November 03, 2006


The least worthless poll so far

If you've been following the Alberta Conservative leadership race, you probably know that the publicly-released polls consistently show Jim Dinning in the lead, with Lyle Oberg a fairly close second, and everyone else well behind.

Sounds like a two-way race, right? Wrong. Even a casual examination of the polling methodology reveals that they are simply asking Alberta residents in general who they like best, when the race will be decided entirely by the small fraction of Albertans who bother to buy a five dollar party membership in order to vote.

Polls like the one above essentially measure nothing but name recognition. Candidates like Dinning (who has been campaigning for the Premier's chair for close to a decade) and Oberg (who gets himself lots of free media via the Garth Turner method) do well in them, simply because the general public has actually heard their names.

A good example of how this method fails is the current federal Liberal leadership race (which happens to end on the same day as the Alberta PC one). Shortly before the delegate selection meetings, a similar poll showed Ken Dryden in the lead with 19% of the vote, Michael Ignatieff a distant third with 10%, and Gerard Kennedy waaay behind with 4%. Dryden, of course, was a famous NHL goalie, while Ignatieff was a university prof who has been out of the country for most of the last 30 years and Kennedy was an Ontario cabinet minister with little exposure outside of that province. However, when the ballots were counted, Dryden got less than 5% of party members' support, while Ignatieff received 30% and Kennedy finished third with 17%.

The Next Alberta Premier blog has an excellent analysis of what's wrong with these polls and the various factors which will make the actual results quite different.

So, what would be a good poll? So far, there's been only one poll that's even remotely worth considering. It was conducted by the Progressive Group for Independent Business, and was restricted to only those respondents who were PC Party members, and thus actually eligible to vote. The results were as follows:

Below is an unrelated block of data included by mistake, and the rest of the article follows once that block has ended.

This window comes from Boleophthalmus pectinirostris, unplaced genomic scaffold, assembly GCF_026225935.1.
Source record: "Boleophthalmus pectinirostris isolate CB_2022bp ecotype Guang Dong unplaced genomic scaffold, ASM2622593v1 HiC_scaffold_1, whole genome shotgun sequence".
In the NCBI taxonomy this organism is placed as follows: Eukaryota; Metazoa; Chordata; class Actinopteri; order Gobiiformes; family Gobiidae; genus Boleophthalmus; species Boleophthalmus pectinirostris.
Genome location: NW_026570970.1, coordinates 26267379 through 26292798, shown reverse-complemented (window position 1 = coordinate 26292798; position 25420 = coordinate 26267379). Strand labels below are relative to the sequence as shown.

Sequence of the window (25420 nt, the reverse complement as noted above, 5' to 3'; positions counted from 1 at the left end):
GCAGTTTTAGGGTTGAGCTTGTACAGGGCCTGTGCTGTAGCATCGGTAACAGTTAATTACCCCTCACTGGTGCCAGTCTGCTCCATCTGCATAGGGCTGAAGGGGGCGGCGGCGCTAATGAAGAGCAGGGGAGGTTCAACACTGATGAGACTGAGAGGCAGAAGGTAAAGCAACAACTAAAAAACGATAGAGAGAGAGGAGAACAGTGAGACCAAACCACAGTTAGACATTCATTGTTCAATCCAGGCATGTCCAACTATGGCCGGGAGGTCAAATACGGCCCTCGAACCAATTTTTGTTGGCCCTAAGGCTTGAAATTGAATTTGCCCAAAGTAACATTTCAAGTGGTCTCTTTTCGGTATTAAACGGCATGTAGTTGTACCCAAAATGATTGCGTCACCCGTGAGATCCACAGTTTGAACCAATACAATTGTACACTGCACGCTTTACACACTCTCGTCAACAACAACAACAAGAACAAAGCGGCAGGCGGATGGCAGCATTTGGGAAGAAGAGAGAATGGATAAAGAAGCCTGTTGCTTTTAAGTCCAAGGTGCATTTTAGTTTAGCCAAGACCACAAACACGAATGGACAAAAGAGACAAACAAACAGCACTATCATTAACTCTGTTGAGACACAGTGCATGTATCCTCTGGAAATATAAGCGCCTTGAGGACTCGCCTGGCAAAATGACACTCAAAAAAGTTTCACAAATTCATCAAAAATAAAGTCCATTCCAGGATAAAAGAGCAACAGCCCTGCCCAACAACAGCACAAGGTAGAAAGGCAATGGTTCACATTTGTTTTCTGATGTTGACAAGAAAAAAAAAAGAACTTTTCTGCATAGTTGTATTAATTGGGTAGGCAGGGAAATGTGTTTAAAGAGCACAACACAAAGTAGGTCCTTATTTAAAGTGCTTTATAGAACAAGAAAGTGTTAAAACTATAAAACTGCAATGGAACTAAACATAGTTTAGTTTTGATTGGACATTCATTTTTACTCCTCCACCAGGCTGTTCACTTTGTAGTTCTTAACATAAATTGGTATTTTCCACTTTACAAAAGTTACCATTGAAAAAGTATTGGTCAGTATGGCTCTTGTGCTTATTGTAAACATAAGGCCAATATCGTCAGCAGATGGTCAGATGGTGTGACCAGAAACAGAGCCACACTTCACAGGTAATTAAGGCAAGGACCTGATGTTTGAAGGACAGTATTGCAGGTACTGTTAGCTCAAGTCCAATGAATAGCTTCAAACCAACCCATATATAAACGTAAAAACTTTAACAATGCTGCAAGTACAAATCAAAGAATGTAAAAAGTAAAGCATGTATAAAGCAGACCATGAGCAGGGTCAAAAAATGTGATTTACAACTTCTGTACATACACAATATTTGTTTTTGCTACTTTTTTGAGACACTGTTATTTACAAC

Lyle Oberg: 17.2%
Ted Morton: 17.2%
Jim Dinning: 16.0%
Mark Norris: 8.1%
Dave Hancock: 7.5%
Ed Stelmach: 3.0%
Victor Doerksen: 1.3%
Gary McPherson: 0.7%
Alana Delong: 0.2%
Undecided: 16.1%
Wouldn't Say: 12.7%
Of course, this poll still has significant problems. For starters, it did not include any respondents from northern Alberta. More importantly, a leadership race means thousands upon thousands of membership cards will be sold, and so all the existing members at the beginning of the race will only be a minority of the total by the time it ends. As the media is starting to acknowledge, the race will be won by the campaign that sells the most memberships and gets them out to vote.

Nonetheless, by limiting their poll to those Albertans who are actually party members, the PGIB eliminated the single biggest problem with leadership race polling. This earns their poll the honour of being... The Least Worthless Poll So Far (tm).

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It is amongst the most worthless polls done so far. It only canvassed the PGIB membership who were also self identified as PC party members...hardly a represnetative gropu of the PC Party itself...and only 600 were "polled."
I agree entirely. Although the PGIB poll wasnt great either, these other polls have been almost entirely useless.

That article on The Next Premier was very informative as to why!
Good post Invisible Hand!

Here's my take on what's happening:

The race will be decided by two factors:

1. Who can sell the most memberships to reach the second ballot

2. Who can bring the other losing candidates supporters to themselves for the second ballot

I predict that Dinning, Morton and Norris will move on to the second ballot, with Norris a distant third. Norris will then drop off similar to what Rick Orman did in 1992.

The race will then come down to where Norris, Oberg, Doerksen, and Stelmach's supporters and organizations go - and they sure as heck won't mosey on over to Dinning.

So, on December 2nd you will find me firing my unlicensed long gun in celebratory fire over Ted Morton's victory.
It only canvassed the PGIB membership who were also self identified as PC party members

Wrong. According to Craig Chandler's comments on Project Alberta (which were linked to on your blog), the PGIB got the names from the 2005 membership lists of various provincial ridings.

Substitute Stelmach for Norris and you have it right.

But the problem for Ted is that Stelmach is the second choice for many.
Just FYI, the polls Ipsos Reid has been conducting slice the data in several ways: 1) by gen pop; 2) by PC decided vote; and, 3) by stated PC membership - that is, there's a question in the demographics that specifically ask, "do you have a current up-to-date membership?" Leger is doing a similar thing. So although some polls may be asking Alberta gen pop, the smart pollsters are doing their best to get a responsible sounding.
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